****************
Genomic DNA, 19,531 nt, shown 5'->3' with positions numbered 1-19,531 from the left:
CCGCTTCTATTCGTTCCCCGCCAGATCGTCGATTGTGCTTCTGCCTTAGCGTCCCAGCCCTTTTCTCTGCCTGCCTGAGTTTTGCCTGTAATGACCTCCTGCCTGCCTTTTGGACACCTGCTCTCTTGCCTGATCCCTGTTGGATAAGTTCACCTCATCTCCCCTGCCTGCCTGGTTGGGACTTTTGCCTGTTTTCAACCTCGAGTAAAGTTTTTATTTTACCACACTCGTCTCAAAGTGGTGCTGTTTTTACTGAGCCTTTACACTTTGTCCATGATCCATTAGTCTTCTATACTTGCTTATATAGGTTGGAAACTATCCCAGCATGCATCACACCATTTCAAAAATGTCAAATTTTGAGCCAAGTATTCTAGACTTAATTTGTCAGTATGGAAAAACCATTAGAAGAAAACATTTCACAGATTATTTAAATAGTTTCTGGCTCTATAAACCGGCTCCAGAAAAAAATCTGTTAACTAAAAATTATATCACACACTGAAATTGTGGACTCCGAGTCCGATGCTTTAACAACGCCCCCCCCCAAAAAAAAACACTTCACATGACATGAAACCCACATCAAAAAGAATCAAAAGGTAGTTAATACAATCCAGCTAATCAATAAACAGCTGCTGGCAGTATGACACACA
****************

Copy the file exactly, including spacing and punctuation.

Genomic DNA, 19,531 nt, shown 5'->3' with positions numbered 1-19,531 from the left:
CCGCTTCTATTCGTTCCCCGCCAGATCGTCGATTGTGCTTCTGCCTTAGCGTCCCAGCCCTTTTCTCTGCCTGCCTGAGTTTTGCCTGTAATGACCTCCTGCCTGCCTTTTGGACACCTGCTCTCTTGCCTGATCCCTGTTGGATAAGTTCACCTCATCTCCCCTGCCTGCCTGGTTGGGACTTTTGCCTGTTTTCAACCTCGAGTAAAGTTTTTATTTTACCACACTCGTCTCAAAGTGGTGCTGTTTTTACTGAGCCTTTACACTTTGTCCATGATCCATTAGTCTTCTATACTTGCTTATATAGGTTGGAAACTATCCCAGCATGCATCACACCATTTCAAAAATGTCAAATTTTGAGCCAAGTATTCTAGACTTAATTTGTCAGTATGGAAAAACCATTAGAAGAAAACATTTCACAGATTATTTAAATAGTTTCTGGCTCTATAAACCGGCTCCAGAAAAAAATCTGTTAACTAAAAATTATATCACACACTGAAATTGTGGACTCCGAGTCCGATGCTTTAACAACGCCCCCCCCCAAAAAAAAACACTTCACATGACATGAAACCCACATCAAAAAGAATCAAAAGGTAGTTAATACAATCCAGCTAATCAATAAACAGCTGCTGGCAGTATGACACACA